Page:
Indiana Daily Student

Finding Yeezus

Kanye West performs at the 57th Annual Grammy Awards at Staples Center in Los Angeles on Sunday, Feb. 8, 2015. (Robert Gauthier/Los Angeles Times/TNS)
Kanye West performs at the 57th Annual Grammy Awards at Staples Center in Los Angeles on Sunday, Feb. 8, 2015. (Robert Gauthier/Los Angeles Times/TNS)

I was raised in a virtuous home graced with the vocals of R&B gods. We prayed to Marvin Gaye every morning, the Temptations every night. We had Wednesday bible study with Kool & the Gang and worship every Sunday with Luther Vandross.

I was set on the righteous path to loving R&B and hip-hop early and it looked as though my future would be bright and promising.

But like Eve, I stumbled upon my forbidden fruit and was lured from the holy path into the darkness of angsty alternative rock. It would be years until I saw the light again, and I never thought I’d be brought back by Yeezus himself.

For years I told myself I hated Kanye West.

Given, I had a bad first impression. Though I had been pretending to hate his songs like “Gold Digger” and “Stronger” for years, I didn’t know who Kanye actually was until he interrupted Taylor Swift’s 2009 VMA acceptance speech.

Now I finally had a face to attribute to these songs the scene trend told me I wasn’t allowed to like and all I knew about him was that he was an asshole.

The more I learned about Kanye the worse our relationship became.

I’ve always hated the use of the N-word. Kanye and Jay-Z became the face of advocacy to reclaim the term. What they saw as a way of taking that power away from white people, I saw as an increase in white people using the word. They used Kanye as their “black friend” card.

As far as I was concerned, he was setting us back by decades.

But my biggest reason for hating Kanye had more to do with myself. At 12 years old, I was sporting some serious internal racism and I refused to allow myself to like anything associated with black people. This meant altering what I wore, the way I talked and the music I could listen to.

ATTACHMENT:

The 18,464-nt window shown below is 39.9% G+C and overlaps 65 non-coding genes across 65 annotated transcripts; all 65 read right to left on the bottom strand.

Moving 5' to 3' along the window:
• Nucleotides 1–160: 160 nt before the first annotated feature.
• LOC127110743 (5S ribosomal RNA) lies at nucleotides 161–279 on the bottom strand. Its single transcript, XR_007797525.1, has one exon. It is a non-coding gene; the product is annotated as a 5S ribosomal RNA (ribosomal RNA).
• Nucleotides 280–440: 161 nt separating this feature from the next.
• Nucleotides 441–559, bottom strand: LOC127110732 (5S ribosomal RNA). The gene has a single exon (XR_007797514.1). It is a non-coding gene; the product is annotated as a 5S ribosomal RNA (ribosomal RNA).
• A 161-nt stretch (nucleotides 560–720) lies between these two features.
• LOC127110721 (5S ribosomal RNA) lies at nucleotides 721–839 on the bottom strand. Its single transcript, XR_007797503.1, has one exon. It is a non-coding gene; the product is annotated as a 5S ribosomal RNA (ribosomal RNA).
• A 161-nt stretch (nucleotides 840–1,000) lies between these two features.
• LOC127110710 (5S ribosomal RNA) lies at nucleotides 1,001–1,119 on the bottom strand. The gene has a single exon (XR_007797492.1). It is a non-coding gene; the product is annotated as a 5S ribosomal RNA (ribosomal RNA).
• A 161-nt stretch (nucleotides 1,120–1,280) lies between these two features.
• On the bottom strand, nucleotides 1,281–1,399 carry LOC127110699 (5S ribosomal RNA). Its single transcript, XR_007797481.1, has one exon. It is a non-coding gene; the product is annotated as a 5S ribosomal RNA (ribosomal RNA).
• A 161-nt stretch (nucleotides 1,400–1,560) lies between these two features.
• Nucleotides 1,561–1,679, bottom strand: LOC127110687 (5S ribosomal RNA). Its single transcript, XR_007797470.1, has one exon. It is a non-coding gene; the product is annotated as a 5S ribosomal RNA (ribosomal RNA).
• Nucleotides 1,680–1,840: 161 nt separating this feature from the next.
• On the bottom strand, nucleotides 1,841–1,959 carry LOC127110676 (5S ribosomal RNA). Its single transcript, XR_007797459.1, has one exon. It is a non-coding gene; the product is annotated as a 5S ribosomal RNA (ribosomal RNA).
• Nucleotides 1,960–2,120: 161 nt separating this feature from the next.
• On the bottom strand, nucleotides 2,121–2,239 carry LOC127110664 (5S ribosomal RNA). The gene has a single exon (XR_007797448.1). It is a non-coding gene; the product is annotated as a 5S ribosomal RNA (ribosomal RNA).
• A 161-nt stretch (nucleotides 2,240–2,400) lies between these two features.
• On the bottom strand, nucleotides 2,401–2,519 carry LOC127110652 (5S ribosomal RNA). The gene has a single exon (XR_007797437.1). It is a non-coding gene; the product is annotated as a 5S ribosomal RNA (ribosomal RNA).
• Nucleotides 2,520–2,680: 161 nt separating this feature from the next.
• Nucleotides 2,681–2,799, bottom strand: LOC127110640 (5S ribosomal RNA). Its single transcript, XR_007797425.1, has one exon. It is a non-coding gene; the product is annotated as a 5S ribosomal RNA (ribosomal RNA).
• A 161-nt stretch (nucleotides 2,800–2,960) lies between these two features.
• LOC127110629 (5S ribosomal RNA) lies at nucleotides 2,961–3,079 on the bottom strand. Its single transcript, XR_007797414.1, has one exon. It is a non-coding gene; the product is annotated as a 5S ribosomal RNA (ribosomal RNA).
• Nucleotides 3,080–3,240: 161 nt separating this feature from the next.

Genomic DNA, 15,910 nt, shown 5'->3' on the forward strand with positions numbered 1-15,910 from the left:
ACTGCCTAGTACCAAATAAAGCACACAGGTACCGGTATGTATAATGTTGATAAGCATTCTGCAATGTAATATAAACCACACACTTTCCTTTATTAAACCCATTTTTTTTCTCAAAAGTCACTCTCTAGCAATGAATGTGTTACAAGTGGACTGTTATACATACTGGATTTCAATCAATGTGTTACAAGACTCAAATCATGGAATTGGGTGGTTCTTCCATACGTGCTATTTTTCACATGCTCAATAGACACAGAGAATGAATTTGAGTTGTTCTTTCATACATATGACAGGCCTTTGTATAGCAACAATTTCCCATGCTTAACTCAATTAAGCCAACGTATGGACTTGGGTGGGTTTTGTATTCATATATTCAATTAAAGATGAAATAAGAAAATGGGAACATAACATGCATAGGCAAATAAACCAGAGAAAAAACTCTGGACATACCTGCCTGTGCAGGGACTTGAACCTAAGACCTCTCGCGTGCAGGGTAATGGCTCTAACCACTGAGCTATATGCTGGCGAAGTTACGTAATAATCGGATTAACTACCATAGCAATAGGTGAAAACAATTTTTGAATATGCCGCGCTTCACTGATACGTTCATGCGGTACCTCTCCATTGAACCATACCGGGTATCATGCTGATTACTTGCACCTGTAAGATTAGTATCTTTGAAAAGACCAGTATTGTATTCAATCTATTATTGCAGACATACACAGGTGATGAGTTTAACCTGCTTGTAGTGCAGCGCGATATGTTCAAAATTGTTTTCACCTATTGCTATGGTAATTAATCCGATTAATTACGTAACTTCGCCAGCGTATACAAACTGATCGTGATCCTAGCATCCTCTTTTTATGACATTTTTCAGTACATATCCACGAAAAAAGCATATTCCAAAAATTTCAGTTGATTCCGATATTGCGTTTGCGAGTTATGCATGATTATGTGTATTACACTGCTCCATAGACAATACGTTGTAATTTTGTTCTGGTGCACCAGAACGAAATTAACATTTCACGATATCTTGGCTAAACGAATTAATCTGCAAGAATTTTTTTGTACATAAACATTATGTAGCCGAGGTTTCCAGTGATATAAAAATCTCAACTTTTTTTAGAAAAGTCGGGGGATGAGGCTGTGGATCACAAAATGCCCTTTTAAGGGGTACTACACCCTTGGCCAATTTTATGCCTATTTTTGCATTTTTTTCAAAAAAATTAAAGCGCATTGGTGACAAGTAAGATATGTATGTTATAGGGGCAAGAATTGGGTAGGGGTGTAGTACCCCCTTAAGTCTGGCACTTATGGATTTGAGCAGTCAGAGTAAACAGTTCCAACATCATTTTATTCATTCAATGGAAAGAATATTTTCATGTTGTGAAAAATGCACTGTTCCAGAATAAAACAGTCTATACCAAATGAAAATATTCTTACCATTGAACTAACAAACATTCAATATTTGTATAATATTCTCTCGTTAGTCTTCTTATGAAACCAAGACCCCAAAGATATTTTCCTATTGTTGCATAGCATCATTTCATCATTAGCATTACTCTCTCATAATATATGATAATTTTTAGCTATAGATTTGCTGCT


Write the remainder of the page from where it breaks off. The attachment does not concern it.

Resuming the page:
The devil had me in his grasp and it looked like the end of the line for me.

And then I went to college and met a special group of white people. Like angels they came to me in my time of need and they played the legendary gospel tunes of “My Beautiful Dark Twisted Fantasy.”

At first, I refused to listen. I wasn’t ready to be saved yet, and they knew I would have to come to Yeezus at my own time.

Little did we know, that time was approaching.

Sept. 21, 2015 was the day my life changed forever.

I was riding the bus home, and I chose to listen to “Monster.”

I was nodding my head waiting for Nicki Minaj’s verse when I heard the line, “My presence is a present, kiss my ass.”

I replayed the song to hear it again and again, and every time I did the pure exhaustion with human beings emanating from that single line resonated stronger within me. The clouds parted and the sun rained down on me like the grace of God, and I felt at peace for the first time in years as I accepted Yeezus into my heart.

Kanye’s albums are the books of his scripture and when I listened carefully, he had a lot to teach about who he was and also about myself.

Real talk: the confidence Kanye gave me is insurmountable.

I don’t just mean general confidence, which Kanye is the best at teaching. His motto is arrogance over modesty and if you listen to “Last Call” you can’t fault him.

It was the racial confidence he lent me that has made the biggest difference in my life.

Kanye has a strong message of black pride and the way it shaped my racial identity at 21 has me permanently indebted to him.

As progressive as Kanye is, he actually brought me back to my roots. I’m on the righteous path again and I can raise my hands to Marvin and Luther again. So thank you, Yeezus.


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